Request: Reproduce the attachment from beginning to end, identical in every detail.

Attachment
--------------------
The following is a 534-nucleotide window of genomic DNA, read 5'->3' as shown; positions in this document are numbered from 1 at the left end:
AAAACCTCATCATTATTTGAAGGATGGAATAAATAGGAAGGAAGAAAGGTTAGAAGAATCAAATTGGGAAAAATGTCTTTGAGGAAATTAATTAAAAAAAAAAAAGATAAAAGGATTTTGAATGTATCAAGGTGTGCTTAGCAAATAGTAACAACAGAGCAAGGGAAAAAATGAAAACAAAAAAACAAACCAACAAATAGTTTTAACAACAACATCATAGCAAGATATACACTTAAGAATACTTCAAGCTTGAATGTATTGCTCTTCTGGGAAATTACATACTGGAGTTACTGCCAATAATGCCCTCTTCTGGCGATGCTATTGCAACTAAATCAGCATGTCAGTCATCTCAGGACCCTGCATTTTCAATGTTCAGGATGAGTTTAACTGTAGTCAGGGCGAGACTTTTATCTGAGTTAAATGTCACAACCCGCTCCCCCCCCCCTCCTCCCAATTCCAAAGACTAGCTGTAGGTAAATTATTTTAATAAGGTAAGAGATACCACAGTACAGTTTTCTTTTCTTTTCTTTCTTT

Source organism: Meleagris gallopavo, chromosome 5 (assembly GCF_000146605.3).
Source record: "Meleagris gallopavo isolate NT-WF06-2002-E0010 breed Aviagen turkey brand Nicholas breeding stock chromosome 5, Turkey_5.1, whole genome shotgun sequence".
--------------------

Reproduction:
The following is a 534-nucleotide window of genomic DNA, read 5'->3' as shown; positions in this document are numbered from 1 at the left end:
AAAACCTCATCATTATTTGAAGGATGGAATAAATAGGAAGGAAGAAAGGTTAGAAGAATCAAATTGGGAAAAATGTCTTTGAGGAAATTAATTAAAAAAAAAAAAGATAAAAGGATTTTGAATGTATCAAGGTGTGCTTAGCAAATAGTAACAACAGAGCAAGGGAAAAAATGAAAACAAAAAAACAAACCAACAAATAGTTTTAACAACAACATCATAGCAAGATATACACTTAAGAATACTTCAAGCTTGAATGTATTGCTCTTCTGGGAAATTACATACTGGAGTTACTGCCAATAATGCCCTCTTCTGGCGATGCTATTGCAACTAAATCAGCATGTCAGTCATCTCAGGACCCTGCATTTTCAATGTTCAGGATGAGTTTAACTGTAGTCAGGGCGAGACTTTTATCTGAGTTAAATGTCACAACCCGCTCCCCCCCCCCTCCTCCCAATTCCAAAGACTAGCTGTAGGTAAATTATTTTAATAAGGTAAGAGATACCACAGTACAGTTTTCTTTTCTTTTCTTTCTTT

Source organism: Meleagris gallopavo, chromosome 5 (assembly GCF_000146605.3).
Source record: "Meleagris gallopavo isolate NT-WF06-2002-E0010 breed Aviagen turkey brand Nicholas breeding stock chromosome 5, Turkey_5.1, whole genome shotgun sequence".